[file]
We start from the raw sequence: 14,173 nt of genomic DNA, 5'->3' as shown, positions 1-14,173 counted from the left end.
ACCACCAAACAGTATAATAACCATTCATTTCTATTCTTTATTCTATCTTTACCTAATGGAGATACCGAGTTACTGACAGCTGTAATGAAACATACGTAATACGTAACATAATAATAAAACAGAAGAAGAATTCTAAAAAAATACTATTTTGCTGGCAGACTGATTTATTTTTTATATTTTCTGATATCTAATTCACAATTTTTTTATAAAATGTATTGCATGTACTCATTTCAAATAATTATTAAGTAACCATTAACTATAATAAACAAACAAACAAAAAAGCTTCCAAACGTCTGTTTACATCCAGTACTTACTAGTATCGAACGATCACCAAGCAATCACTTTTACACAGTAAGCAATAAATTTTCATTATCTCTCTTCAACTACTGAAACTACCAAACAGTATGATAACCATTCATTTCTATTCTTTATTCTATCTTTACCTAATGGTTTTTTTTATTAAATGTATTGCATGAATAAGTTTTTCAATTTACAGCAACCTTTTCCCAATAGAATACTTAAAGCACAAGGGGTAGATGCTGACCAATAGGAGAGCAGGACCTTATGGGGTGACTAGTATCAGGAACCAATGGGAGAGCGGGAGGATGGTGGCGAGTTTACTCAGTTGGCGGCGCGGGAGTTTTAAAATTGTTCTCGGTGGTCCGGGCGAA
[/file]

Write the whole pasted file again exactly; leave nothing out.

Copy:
We start from the raw sequence: 14,173 nt of genomic DNA, 5'->3' as shown, positions 1-14,173 counted from the left end.
ACCACCAAACAGTATAATAACCATTCATTTCTATTCTTTATTCTATCTTTACCTAATGGAGATACCGAGTTACTGACAGCTGTAATGAAACATACGTAATACGTAACATAATAATAAAACAGAAGAAGAATTCTAAAAAAATACTATTTTGCTGGCAGACTGATTTATTTTTTATATTTTCTGATATCTAATTCACAATTTTTTTATAAAATGTATTGCATGTACTCATTTCAAATAATTATTAAGTAACCATTAACTATAATAAACAAACAAACAAAAAAGCTTCCAAACGTCTGTTTACATCCAGTACTTACTAGTATCGAACGATCACCAAGCAATCACTTTTACACAGTAAGCAATAAATTTTCATTATCTCTCTTCAACTACTGAAACTACCAAACAGTATGATAACCATTCATTTCTATTCTTTATTCTATCTTTACCTAATGGTTTTTTTTATTAAATGTATTGCATGAATAAGTTTTTCAATTTACAGCAACCTTTTCCCAATAGAATACTTAAAGCACAAGGGGTAGATGCTGACCAATAGGAGAGCAGGACCTTATGGGGTGACTAGTATCAGGAACCAATGGGAGAGCGGGAGGATGGTGGCGAGTTTACTCAGTTGGCGGCGCGGGAGTTTTAAAATTGTTCTCGGTGGTCCGGGCGAA